Update November 2020

No “blue wave” but Democrats have a good chance of regaining the presidency!

 

The odds now favor the Democrats winning the next presidency, Congress is likely to remain substantially in Republican hands. Stock markets celebrated this increasingly likely election result with very strong price gains.

 

The pollsters were wrong again

Again, the polling organizations were quite wrong in their election predictions. A “blue wave”, with a Democrat takeover of Congress, is not in sight.

 

Most likely scenario: Joe Biden becomes President, but Congress remains substantially in Republican hands

President Trump is not accepting the election results in some states claimed by Democrats. The legal battle has thus begun.

Despite the expected legal challenges, the evidence available today suggests that Joe Biden will be the next US President and that Congress will remain in important ways under Republican control. The following analysis assumes the validity of this scenario and tries to indicate the potential consequences. (See Appendix at the end of this Flash).

 

Americans choose a balanced distribution of power

With Joe Biden as President, a Democrat-controlled House of Representatives and a Republican-controlled Senate, America has opted for a balanced distribution of power. This means fundamental change in policies will be very hard to implement

 

Republicans will hinder any big shift towards Democrat policies

Republicans will be able to largely block the agenda of President Biden and the Democrats.This means that there will be no “New Great Green Deal”, with investments in green infrastructure likely to be heavily scaled-down. This prospect probably explains the big post-election gains for oil stocks despite a looming Biden victory. Significant tax increases for companies and the super-rich are also probably “off the table”. Furthermore, a big increase in regulations has become unlikely, something that will greatly improve US economic prospects. Finally, future Covid-related or other rescue packages are likely to be smaller than many Democrats had planned.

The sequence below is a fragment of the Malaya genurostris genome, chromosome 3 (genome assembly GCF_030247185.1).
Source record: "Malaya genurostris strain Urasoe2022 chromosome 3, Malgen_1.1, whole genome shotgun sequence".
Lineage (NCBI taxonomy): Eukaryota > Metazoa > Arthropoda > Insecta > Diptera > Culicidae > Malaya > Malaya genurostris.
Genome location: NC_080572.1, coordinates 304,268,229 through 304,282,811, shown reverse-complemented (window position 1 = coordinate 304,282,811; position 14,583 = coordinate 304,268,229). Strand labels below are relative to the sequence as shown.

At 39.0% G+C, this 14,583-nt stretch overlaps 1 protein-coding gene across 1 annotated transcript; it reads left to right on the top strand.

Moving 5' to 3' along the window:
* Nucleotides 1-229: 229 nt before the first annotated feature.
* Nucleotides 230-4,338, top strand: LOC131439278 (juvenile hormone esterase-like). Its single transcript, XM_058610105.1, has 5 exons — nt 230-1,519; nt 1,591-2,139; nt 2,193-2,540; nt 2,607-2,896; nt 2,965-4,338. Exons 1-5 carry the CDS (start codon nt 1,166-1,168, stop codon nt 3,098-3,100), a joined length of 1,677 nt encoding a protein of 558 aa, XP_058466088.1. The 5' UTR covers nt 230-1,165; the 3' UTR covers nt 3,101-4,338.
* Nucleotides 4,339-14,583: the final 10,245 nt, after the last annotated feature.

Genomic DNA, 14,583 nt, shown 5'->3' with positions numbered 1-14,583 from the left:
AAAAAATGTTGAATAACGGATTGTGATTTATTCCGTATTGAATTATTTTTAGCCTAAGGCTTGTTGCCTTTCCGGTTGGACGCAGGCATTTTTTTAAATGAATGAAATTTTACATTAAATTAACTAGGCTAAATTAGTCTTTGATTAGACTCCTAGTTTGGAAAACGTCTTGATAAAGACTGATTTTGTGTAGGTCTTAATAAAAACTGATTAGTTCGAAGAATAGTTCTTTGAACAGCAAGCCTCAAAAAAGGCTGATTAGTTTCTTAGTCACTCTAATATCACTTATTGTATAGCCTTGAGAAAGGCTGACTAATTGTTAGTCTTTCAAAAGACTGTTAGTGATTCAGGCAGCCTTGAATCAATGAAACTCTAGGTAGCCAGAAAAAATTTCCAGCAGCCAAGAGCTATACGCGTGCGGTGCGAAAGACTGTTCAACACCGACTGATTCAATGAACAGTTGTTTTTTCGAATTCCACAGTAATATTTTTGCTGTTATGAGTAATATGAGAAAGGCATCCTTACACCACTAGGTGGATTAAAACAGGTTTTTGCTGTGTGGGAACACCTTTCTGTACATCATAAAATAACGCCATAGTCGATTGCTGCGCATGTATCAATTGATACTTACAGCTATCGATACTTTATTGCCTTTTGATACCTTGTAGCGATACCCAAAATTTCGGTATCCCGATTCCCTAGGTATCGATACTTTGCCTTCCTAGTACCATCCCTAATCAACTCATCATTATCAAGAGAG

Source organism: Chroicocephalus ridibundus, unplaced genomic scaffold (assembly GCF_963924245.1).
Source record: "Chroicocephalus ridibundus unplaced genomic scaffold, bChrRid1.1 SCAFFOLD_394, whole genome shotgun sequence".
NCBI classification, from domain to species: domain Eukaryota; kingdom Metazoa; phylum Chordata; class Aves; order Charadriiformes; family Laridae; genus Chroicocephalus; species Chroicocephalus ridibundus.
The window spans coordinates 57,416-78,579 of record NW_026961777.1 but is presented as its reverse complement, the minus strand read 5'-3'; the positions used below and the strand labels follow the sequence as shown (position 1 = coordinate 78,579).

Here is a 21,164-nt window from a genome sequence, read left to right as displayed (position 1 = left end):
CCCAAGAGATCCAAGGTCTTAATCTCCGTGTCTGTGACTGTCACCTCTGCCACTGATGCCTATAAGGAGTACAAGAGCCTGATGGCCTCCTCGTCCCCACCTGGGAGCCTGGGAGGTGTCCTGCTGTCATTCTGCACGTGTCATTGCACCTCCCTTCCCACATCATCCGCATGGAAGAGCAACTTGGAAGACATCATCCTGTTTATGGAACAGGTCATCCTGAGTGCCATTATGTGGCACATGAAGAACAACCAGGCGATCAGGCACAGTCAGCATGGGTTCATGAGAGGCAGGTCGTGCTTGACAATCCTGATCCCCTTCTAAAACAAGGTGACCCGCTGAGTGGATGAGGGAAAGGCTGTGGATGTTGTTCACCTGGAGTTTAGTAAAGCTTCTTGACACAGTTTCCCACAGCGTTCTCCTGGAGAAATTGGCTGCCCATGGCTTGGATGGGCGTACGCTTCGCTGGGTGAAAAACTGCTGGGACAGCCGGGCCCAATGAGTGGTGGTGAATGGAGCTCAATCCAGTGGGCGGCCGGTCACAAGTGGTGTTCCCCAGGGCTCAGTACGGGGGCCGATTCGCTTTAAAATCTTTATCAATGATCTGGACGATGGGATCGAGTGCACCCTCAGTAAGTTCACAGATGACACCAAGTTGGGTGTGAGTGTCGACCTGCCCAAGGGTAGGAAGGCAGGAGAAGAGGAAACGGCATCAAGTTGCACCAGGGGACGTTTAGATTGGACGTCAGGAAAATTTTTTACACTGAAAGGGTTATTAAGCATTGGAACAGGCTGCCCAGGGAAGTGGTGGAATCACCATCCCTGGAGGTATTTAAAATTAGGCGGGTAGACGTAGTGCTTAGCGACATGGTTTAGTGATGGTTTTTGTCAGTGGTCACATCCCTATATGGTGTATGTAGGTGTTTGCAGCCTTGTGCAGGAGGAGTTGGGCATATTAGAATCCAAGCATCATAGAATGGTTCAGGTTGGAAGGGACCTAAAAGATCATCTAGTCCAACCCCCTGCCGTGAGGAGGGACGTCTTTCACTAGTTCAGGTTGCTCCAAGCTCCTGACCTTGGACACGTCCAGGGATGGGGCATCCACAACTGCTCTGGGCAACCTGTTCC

Congress will cut the size of bailout packages

It is likely that a Republican Senate will now be able to perform the Federal Budget oversight function even better than under President Trump.

 

We see the chance of reduced tension in America’s overseas relations

The foreign policy situation is likely to ease significantly, especially in relation to Europe. There is good reason to expect a less adversarial relationship across the Atlantic. But the situation in relation to China could get more difficult. The core of the US-China conflict – global hegemony – won’t go away even if the language becomes more diplomatic.

 

Strong post-election rally on Wall Street

The S&P 500 has had the best recovery rally recorded immediately following a US presidential election. In our opinion, the financial markets are now counting on the combination of a Democrat President and a Congress which will remain substantially in Republican hands. This is a sort of ”best of both worlds” scenario and, given that markets have often done well when power in Washington is divided, there is some justification for it.

 

Financial markets are likely to soon shift their focus away from the US election and back towards more general economic and business developments

So far, the US election results appear to have been very good for financial markets, particularly NASDAQ technology stocks. With Congress likely to stay substantially in Republican hands, “real economic policy” will remain relatively favorable for the FANG shares that dominate the US stock market. So, it’s not surprising that the recovery rally focused on these stock market heavyweights. Small and mid-caps, meanwhile, have been hard put to make gains.

With “shrinking expectations” on the size of future rescue packages, the election fall-out has seen US interest rates decline over the entire maturity spectrum. The US dollar is now less “sought after” as US election-related uncertainties have diminished.

The election will soon be “history” for the stock markets. This means that economic developments, the pandemic and the next rescue packages will come back into focus.

 

The corona virus “second wave” is now in full swing